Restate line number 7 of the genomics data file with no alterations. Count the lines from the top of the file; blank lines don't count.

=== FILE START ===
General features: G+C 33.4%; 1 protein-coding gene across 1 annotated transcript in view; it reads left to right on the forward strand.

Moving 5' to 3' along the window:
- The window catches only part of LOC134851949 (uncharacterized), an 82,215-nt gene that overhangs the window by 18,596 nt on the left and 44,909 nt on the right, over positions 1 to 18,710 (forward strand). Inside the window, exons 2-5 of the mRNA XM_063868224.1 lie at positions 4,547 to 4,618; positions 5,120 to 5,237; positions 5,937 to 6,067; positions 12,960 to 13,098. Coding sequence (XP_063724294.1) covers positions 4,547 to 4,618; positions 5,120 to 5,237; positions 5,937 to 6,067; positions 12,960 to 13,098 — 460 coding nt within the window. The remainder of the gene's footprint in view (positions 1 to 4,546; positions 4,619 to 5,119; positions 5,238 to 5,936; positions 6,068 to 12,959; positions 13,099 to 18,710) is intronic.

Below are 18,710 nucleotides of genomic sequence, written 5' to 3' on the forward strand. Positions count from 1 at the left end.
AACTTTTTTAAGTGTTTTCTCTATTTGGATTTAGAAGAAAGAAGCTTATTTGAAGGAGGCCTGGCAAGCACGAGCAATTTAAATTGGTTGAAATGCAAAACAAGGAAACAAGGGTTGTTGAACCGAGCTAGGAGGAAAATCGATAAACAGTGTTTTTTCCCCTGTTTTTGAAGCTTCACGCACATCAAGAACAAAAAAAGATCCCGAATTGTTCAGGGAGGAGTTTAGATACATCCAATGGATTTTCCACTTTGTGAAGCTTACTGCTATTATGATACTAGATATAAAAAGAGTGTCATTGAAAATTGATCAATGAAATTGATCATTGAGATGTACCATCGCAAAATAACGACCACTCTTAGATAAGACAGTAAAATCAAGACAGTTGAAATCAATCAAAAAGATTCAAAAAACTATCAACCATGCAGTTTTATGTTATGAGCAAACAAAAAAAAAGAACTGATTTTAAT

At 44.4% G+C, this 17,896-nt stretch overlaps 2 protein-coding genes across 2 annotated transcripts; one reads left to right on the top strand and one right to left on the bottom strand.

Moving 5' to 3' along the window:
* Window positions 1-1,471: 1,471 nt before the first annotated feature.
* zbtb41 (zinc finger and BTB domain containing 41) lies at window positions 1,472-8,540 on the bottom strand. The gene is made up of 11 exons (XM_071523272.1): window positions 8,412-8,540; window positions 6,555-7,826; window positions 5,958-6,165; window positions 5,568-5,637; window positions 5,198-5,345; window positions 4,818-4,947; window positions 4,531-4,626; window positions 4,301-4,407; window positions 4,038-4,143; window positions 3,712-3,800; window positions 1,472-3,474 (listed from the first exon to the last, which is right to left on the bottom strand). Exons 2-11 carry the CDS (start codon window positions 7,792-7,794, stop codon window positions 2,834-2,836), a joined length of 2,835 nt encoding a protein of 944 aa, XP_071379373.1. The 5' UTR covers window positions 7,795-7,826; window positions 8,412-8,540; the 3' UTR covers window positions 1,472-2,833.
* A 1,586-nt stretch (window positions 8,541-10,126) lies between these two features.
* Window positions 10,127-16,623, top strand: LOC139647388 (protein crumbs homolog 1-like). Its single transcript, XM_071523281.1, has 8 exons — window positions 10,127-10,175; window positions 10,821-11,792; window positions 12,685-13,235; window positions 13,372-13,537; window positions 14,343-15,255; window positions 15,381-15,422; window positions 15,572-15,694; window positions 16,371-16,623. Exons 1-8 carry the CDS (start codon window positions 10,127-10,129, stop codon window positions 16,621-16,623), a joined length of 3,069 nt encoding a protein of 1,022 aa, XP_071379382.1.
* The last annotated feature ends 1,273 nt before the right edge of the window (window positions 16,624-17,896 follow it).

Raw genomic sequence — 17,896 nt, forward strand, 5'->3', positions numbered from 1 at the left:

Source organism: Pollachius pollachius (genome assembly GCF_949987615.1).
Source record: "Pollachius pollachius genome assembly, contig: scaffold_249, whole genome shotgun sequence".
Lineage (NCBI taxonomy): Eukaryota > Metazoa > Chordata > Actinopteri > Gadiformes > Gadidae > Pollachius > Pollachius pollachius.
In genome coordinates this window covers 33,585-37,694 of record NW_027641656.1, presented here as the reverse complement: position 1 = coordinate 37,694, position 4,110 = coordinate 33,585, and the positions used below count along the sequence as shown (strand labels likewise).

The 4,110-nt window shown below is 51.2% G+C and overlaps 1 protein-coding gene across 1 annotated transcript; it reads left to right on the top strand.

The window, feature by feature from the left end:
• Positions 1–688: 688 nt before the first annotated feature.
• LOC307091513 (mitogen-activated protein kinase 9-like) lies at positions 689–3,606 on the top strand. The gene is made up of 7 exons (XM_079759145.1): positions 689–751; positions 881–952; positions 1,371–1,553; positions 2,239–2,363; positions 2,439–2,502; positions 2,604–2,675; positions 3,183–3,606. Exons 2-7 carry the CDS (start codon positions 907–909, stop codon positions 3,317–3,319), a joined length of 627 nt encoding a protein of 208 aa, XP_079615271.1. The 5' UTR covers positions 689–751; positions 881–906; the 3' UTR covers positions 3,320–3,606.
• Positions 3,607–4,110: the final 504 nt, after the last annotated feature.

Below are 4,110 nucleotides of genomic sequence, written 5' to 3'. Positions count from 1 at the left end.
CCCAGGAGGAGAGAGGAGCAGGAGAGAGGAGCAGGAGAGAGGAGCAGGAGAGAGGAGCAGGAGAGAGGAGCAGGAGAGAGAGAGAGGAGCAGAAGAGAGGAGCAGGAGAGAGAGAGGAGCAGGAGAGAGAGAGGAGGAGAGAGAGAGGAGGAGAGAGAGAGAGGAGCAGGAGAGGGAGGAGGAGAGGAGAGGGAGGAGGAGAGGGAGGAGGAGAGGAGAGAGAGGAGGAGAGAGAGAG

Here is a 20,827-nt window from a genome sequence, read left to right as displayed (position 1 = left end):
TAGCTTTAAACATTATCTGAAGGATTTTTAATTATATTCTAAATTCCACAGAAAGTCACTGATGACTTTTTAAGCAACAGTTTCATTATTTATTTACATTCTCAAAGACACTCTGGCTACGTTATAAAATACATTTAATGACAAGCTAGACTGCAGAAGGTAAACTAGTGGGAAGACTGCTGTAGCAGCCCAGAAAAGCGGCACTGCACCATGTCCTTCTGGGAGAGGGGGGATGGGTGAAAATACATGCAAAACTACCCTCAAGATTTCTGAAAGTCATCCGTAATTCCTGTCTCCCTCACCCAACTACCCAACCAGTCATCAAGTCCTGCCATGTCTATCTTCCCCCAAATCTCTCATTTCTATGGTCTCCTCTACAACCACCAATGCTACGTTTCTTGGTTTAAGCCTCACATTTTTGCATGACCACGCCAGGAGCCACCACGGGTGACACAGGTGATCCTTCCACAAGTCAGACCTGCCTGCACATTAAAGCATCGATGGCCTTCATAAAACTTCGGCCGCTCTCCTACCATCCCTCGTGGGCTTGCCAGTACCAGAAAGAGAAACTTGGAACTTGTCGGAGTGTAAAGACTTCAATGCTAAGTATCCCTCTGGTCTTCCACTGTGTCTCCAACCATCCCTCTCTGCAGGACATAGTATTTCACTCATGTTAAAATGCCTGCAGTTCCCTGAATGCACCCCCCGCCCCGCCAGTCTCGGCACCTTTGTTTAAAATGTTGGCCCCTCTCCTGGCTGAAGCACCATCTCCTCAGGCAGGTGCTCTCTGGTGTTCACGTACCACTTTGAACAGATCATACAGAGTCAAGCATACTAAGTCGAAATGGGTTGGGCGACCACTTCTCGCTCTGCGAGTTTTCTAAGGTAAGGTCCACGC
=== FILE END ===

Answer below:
Moving 5' to 3' along the window: